ENGL433 - American Literature: 1914 to the Present, the Modern Period

This course explores diverse developments in U.S. fiction and poetry during the modern period (1900-1945)—and asks what their relationship is both to the contemporary developments in U.S. and world history and politics that motivated them. The modern period in U.S. literary history is well-known as an era of vast upheaval in the possibilities of artistic and cultural expression. Some of the most celebrated authors in U.S. literary history; some of the most diverse and ambitious and unjustly forgotten and dangerously polemical voices; some of the most cosmopolitan and insular, radical and reactionary, obscene and insipid, experimental and ordinary, forms of expression, exploded in hybrid and counterpointed contact with one another during this time. Yet the modern era was also a period of explosive political and historical change in the U.S. Enfolding both domestic and international dimensions, this period saw the dawn of the U.S. on the world stage as a military and imperial power; the agonizing complexities of its involvements in two world wars; the invention of the modern presidency, the nature of modern government, modern interpretations of the U.S. Constitution, and the meaning of the two major modern U.S. political parties; the advent of racial segregation and the nadir of race-relations and race violence in U.S. history; deep suspicion of foreigners and the first U.S. legislation restricting immigration; the transition of the U.S. from rural to urban social dominance; fantastic strides in the power of technology, mass media, and corporate capitalism; recurrent paranoias of labor, socialist, and Bolshevist unrest; crucial developments in the history of feminism and sexuality—and much more. This course examines the relationship between modern American literature and modern American history; at ultimate issue, moreover, is the question of *why* one should write or read "American" literature, especially in the increasingly global era that is our own. Authors include Pauline Hopkins, WEB DuBois, Willa Cather, Robert Frost, H.D., T.S. Eliot, Claude McKay, William Carlos Williams, F. Scott Fitzgerald, Jovita González, Ernest Hemingway, William Faulkner, Katherine Anne Porter. Two papers and a final.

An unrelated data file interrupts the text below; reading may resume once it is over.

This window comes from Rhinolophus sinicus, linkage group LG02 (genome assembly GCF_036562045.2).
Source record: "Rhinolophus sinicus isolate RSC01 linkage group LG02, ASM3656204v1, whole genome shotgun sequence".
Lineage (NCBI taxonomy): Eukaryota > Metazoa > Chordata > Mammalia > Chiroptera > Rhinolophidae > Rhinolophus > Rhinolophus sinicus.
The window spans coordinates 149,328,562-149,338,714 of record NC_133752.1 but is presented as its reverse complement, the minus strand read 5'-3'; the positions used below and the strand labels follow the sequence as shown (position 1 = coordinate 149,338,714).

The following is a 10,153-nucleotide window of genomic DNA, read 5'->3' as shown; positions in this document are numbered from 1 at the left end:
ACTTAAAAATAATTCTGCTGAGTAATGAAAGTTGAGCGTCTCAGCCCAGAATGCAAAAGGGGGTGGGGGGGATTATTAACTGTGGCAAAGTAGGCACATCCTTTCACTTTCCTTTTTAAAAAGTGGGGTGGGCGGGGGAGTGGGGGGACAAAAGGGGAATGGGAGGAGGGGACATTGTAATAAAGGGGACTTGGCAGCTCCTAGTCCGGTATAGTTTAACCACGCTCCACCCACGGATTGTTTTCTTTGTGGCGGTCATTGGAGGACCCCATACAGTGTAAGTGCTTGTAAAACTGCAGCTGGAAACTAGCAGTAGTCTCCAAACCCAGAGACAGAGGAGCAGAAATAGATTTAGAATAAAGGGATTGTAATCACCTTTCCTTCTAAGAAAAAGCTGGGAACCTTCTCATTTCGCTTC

Two lower-level English courses, at least one in literature; or permission of department.